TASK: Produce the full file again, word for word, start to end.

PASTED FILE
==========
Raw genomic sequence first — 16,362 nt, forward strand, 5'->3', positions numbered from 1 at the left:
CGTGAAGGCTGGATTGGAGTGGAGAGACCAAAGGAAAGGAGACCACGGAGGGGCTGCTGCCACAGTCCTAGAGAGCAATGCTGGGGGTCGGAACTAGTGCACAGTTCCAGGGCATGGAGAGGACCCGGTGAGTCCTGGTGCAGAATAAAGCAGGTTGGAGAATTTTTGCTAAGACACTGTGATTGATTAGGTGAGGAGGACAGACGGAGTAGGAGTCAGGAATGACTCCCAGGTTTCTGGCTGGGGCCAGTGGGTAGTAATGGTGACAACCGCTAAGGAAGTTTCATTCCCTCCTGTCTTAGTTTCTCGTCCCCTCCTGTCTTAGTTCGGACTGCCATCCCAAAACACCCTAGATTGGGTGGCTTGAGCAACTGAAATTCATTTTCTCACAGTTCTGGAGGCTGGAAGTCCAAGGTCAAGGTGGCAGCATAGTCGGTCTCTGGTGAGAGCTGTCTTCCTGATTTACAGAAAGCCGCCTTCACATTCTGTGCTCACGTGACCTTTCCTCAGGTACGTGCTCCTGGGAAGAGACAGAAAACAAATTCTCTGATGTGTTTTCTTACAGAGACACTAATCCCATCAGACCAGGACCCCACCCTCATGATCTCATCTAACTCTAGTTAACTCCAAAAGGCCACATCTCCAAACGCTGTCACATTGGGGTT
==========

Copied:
Raw genomic sequence first — 16,362 nt, forward strand, 5'->3', positions numbered from 1 at the left:
CGTGAAGGCTGGATTGGAGTGGAGAGACCAAAGGAAAGGAGACCACGGAGGGGCTGCTGCCACAGTCCTAGAGAGCAATGCTGGGGGTCGGAACTAGTGCACAGTTCCAGGGCATGGAGAGGACCCGGTGAGTCCTGGTGCAGAATAAAGCAGGTTGGAGAATTTTTGCTAAGACACTGTGATTGATTAGGTGAGGAGGACAGACGGAGTAGGAGTCAGGAATGACTCCCAGGTTTCTGGCTGGGGCCAGTGGGTAGTAATGGTGACAACCGCTAAGGAAGTTTCATTCCCTCCTGTCTTAGTTTCTCGTCCCCTCCTGTCTTAGTTCGGACTGCCATCCCAAAACACCCTAGATTGGGTGGCTTGAGCAACTGAAATTCATTTTCTCACAGTTCTGGAGGCTGGAAGTCCAAGGTCAAGGTGGCAGCATAGTCGGTCTCTGGTGAGAGCTGTCTTCCTGATTTACAGAAAGCCGCCTTCACATTCTGTGCTCACGTGACCTTTCCTCAGGTACGTGCTCCTGGGAAGAGACAGAAAACAAATTCTCTGATGTGTTTTCTTACAGAGACACTAATCCCATCAGACCAGGACCCCACCCTCATGATCTCATCTAACTCTAGTTAACTCCAAAAGGCCACATCTCCAAACGCTGTCACATTGGGGTT